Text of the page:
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Clear and consistent definitions of hypertension and hypertension control are crucial to guide diagnosis, treatment, and surveillance. A variety of surveillance definitions are in frequent use, resulting in variation of reported hypertension prevalence and control, even when based on the same data set.
To assess the variety of published surveillance definitions and rates, we performed a literature search for studies and reports that utilized NHANES data from at least as recent as the 2003-2004 survey cycle. We identified 19 studies that used various criteria for defining hypertension and hypertension control, as well as different parameters for age-adjustment and inclusion of subpopulations. This resulted in variation of reported age-standardized hypertension prevalence from 28.9% to 32.1% and hypertension control from 35.1% to 64%. We then assessed the effects of varying the definitions of hypertension and hypertension control, parameters for age-adjustment, and inclusion of subpopulations, on NHANES data both from 2007-2008 (n=5,645) and 2005-2008 (n=10,365). We propose standard surveillance definitions and age-adjustment parameters for hypertension and hypertension control. Utilizing our recommended approach with NHANES 2007-2008 data, the age-standardized prevalence of hypertension in the US was 29.8% (standard error 0.62%) and the rate of hypertension control was 45.8% (standard error 4.03%).
Surveillance definitions of hypertension and hypertension control vary in the literature. We present standard definitions of hypertension prevalence and control among adults and standard parameters for age-adjustment and population composition that will enable meaningful population comparisons and monitoring of trends.
Hypertension (HTN) is a prevalent condition worldwide and a major risk factor for cardiovascular disease (CVD).1 Mortality from stroke and ischemic heart disease doubles with each 20 mmHg increase in systolic blood pressure (SBP) from levels as low as 115 mmHg, and with each 10 mmHg increase in diastolic blood pressure (DBP) from levels as low as 75 mmHg.2 In 2010, the estimated cost of HTN was $76.6 billion in the United States (US) alone.1 Improvement in the awareness, treatment and control of HTN is essential to reduce associated morbidity and mortality.
Healthy People (HP) is a decennial national plan for disease prevention and health promotion coordinated primarily by the US Department of Health and Human Services and developed with input from federal, state, and local governments, professional societies, businesses, and other groups.3 Utilizing baseline surveillance data, HP 2010 established objectives related to blood pressure (BP) including a reduced proportion of adults with HTN and increased proportion of adults whose HTN is controlled. HP 2020 was launched in late 2010.4
Clear definitions of HTN and HTN control are crucial to guide diagnosis, treatment, and surveillance to monitor progress towards HP objectives. HTN is defined clinically as SBP 140 mmHg or greater or DBP 90 mmHg or greater averaged over two or more readings on two or more visits following an initial screening.5 In cross-sectional surveys, BP measurements are generally limited to a single point in time, and alternate definitions of HTN are thus applied in surveillance studies. Investigators have employed a variety of surveillance definitions resulting in variation of reported HTN prevalence and control, even when based on the same data set.1,6-23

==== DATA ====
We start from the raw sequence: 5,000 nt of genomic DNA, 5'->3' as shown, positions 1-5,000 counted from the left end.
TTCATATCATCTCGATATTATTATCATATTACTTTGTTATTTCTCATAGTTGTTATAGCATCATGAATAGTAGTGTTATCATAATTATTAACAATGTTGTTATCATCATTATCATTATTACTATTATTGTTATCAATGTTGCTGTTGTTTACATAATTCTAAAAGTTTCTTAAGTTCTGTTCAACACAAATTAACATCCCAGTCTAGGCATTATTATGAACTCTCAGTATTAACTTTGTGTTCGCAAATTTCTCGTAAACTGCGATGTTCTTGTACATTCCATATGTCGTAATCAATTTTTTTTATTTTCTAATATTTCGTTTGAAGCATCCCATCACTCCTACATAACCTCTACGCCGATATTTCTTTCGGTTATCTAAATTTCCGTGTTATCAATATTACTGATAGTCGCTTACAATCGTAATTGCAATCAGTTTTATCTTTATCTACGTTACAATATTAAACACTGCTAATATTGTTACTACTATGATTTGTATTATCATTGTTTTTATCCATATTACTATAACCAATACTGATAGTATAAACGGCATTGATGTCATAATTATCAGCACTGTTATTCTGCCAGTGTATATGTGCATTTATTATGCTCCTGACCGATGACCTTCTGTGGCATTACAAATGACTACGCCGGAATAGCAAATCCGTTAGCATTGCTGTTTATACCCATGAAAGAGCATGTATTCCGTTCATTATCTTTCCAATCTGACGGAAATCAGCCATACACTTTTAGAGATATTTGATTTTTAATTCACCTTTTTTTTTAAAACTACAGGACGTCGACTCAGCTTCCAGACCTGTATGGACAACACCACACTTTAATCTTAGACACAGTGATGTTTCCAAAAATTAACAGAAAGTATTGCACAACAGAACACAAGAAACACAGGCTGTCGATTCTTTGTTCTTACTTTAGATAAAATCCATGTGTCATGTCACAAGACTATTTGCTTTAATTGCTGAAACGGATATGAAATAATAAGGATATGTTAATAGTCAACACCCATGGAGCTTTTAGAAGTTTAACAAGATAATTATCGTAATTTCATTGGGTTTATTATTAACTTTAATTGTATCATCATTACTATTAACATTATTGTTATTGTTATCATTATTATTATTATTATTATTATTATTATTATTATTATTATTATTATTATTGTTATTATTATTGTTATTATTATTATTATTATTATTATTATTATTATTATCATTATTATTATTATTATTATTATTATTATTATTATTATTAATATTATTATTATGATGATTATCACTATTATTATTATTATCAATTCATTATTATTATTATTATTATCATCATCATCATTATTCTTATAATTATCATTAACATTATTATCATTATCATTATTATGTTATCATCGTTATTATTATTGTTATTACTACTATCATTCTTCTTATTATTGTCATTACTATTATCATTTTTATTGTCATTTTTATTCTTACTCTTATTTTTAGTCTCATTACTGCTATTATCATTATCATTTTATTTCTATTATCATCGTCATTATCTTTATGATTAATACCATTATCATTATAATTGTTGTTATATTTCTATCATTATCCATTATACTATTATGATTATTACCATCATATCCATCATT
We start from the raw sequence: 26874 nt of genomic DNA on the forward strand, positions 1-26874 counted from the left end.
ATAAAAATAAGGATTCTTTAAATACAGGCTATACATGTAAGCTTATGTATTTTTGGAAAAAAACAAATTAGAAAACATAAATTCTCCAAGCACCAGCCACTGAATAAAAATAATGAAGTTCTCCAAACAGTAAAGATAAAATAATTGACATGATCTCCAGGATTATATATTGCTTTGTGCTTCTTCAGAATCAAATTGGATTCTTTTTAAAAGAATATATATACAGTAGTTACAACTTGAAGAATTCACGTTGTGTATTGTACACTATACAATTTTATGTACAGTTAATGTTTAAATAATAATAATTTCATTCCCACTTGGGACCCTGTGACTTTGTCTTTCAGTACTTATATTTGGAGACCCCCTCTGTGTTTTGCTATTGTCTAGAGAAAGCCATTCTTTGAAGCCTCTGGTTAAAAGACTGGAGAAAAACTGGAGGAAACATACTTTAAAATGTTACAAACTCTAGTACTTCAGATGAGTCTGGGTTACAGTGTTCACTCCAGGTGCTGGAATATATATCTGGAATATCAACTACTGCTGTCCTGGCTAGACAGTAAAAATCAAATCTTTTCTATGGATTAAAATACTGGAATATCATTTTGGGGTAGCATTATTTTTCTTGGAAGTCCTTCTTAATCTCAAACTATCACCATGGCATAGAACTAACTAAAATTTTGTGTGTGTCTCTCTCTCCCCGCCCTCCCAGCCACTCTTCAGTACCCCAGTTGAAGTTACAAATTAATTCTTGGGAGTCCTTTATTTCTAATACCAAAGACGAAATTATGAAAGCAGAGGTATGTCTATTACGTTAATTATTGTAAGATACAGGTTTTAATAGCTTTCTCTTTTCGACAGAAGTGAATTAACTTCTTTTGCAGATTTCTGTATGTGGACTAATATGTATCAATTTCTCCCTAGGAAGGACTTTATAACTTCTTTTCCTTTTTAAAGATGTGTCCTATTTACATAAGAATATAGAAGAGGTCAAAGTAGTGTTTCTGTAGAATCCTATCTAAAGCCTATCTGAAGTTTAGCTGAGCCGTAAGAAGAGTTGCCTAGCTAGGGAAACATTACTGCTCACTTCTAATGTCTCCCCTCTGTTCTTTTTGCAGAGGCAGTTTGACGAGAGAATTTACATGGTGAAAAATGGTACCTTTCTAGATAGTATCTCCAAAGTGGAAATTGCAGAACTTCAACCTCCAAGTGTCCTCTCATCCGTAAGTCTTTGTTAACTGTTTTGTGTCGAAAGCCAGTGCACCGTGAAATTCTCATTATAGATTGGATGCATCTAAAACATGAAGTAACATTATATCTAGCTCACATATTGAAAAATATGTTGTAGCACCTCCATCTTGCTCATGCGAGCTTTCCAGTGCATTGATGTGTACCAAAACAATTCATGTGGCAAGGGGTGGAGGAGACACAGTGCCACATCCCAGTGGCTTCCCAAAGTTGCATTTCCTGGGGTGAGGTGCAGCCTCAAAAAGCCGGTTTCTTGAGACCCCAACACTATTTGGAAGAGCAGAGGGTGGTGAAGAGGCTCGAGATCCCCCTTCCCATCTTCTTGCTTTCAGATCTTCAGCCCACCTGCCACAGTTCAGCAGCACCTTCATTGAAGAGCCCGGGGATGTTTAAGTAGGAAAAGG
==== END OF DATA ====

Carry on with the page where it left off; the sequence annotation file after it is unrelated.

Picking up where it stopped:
Surveillance cannot rely solely on self-reported history of HTN that can be obtained from interview surveys, but must also include measurement of BP to account for undiagnosed HTN and status regarding control. Surveillance definitions of HTN typically apply the same BP cutoffs as the clinical definition (SBP ≥ 140 mmHg or DBP ≥ 90 mmHg) to measurements obtained in a single visit. Individuals currently taking antihypertensive medication are also usually classified as having HTN. In order to capture individuals with a history of HTN, investigators variably include self-report of ever being told of having HTN or being told on two or more occasions of having HTN, reflecting the measurement on two subsequent visits in the clinical definition. Exclusion of pregnant women also varies across studies, as well as the age range over which prevalence is calculated.
HTN control is defined clinically as SBP < 140 mmHg and DBP < 90 mmHg as a result of treatment by lifestyle modification or pharmacologic therapy.5 Some guidelines recommend the treatment goals for individuals with diabetes mellitus (DM) and chronic kidney disease (CKD) as SBP < 130 mmHg and DBP < 80 mmHg.5, 24, 25 The proportion of individuals with controlled HTN may be calculated relative to all individuals with HTN, or only those being treated. Adjustment for the lower HTN control threshold among individuals with DM or CKD also varies in the literature. HTN control can be captured in cross-sectional surveys that include BP measurement data and can identify individuals with a history of HTN or currently on antihypertensive medications, whose BP level is below the HTN threshold. Individuals with a history of HTN that are not currently on medication may have achieved HTN control through lifestyle modification or other nonpharmacologic methods.26 They may also simply exhibit variation in BP levels between occasions of measurement.
Differences in data analysis and BP measurement methodology further contribute to variability in published data. Age-adjustment of crude rates to a standard population allows comparison of proportions over time despite changing age distributions. Because HTN prevalence increases with age, the age groupings and standard population used for adjustment alter the calculated rate.27 The number of BP measurements averaged for each individual also varies in published data.
This paper recommends a standard surveillance definition for HTN prevalence and control reached by consensus between the Centers for Disease Control and Prevention (CDC) and the National Heart, Lung, and Blood Institute of the National Institutes of Health (NIH). This definition will enable tracking of HP 2010 and HP 2020 objectives and facilitate consistent comparisons. We first review the literature to examine the variation in reported HTN prevalence and control proportions in published analyses of NHANES data. We then present HTN prevalence and control data from NHANES 2007-2008 and 2005-2008, and we examine the changes in these results caused by varying several aspects of the definitions and data analysis parameters discussed above.